Helmet promoters are unwilling to accept that helmet wearing increases accidents and the number of head impacts because helmets are larger than the skull. However, the fundamental science governing cycling and impacts prevails.

Many medical reports compare helmeted and non-helmeted data but fail to account adequately for the rate of accident involvement and cannot include near misses for non-helmeted cyclists. As a result, the comparisons are fundamentally weak. Convenience, comfort, cost and freedom of choice are also very important considerations for some people in their appreciation of cycling.

Furthermore, reduced compensation because a cyclist was not wearing a helmet demonstrates a complete lack of subject knowledge by the legal profession and shows how Britain's Highway Code advice to wear a helmet is also at fault.


The promotion of helmet wearing leads to some people being discouraged from cycling because of social pressures used by helmet advocates. Having a legal requirement has resulted in a sharp fall in the number cycling. Moderate exercise like cycling has many health benefits and also helps reduce pollution caused by vehicular traffic29.

Life years gained through cycling have been calculated to exceed life years lost in cycle fatalities by a factor of 20 to 1 (Hillman BMA report unpublished30). Therefore, helmet promotion which has discouraged cycling has resulted in social harm. The evidence available suggests cyclists are generally safer not wearing a helmet if all aspects are considered.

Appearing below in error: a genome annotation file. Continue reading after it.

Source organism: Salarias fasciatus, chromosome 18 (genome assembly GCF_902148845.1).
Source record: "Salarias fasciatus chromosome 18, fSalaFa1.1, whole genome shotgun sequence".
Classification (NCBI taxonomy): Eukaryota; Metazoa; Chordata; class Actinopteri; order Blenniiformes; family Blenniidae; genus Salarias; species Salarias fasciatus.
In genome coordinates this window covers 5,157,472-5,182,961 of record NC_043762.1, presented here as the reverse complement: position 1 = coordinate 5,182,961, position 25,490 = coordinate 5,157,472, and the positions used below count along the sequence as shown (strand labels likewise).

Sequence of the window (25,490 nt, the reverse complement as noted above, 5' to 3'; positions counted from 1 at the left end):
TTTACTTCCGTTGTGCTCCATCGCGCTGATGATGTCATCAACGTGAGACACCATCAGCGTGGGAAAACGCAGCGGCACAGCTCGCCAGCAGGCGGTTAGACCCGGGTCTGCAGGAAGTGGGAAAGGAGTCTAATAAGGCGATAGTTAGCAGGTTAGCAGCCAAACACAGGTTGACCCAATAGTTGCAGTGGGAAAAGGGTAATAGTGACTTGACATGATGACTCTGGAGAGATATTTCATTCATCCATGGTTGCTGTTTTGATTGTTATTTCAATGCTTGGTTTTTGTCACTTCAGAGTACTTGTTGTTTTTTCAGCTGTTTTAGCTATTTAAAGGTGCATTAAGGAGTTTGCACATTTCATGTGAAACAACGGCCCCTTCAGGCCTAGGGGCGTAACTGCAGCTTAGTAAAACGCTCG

This seems to apply to children even more than adults, possibly because children have larger heads in relation to body size and adding a helmet worsens their balance. Children cycle experimentally - up and down kerbs, for example - incurring higher g forces than normal, and helmet wearing contributes to them losing control and falling off more often. In addition, children have been told helmets could save their life and some may be inclined to thus take slightly more risks. One report asked cyclists in a roadside survey11 if they had hit their heads in the previous 18 months and indicated that helmet wearers were 7 times more likely to have done so than non-helmeted cyclists.

The analysis of impacts comparing helmeted to bare heads indicates a basic problem of helmet safety will remain regardless of how well helmets are designed. Given all the disadvantages helmets can produce, they should not be recommended as a safety product for cycling and a warning of their danger needs to be given explaining why they will in most cases actually reduce the overall safety of the wearer.

Some racing helmets made with aerodynamic features including a point at the rear may add to brain injuries if the point impacts before a cyclist lands on his/her back. This is yet another helmet danger that needs investigating.

The EFC34 wrote that "the evidence from Australia and New Zealand suggests that wearing of helmets might even make cycling more dangerous". The evidence presented in this paper supports the EFC view and explains why helmet effects make cycling more dangerous.

An interesting ruling in the Australian Capital Territory Supreme Court interpreted their helmet law in such a way that any cyclist who believes on reasonable grounds that wearing a helmet would increase the risk or severity of injuries need not wear one35. There are reasonable safety and other grounds for deciding not to wear a helmet. Consequently, there should not be any reduction in civil litigation compensation due to a cyclist not wearing a helmet.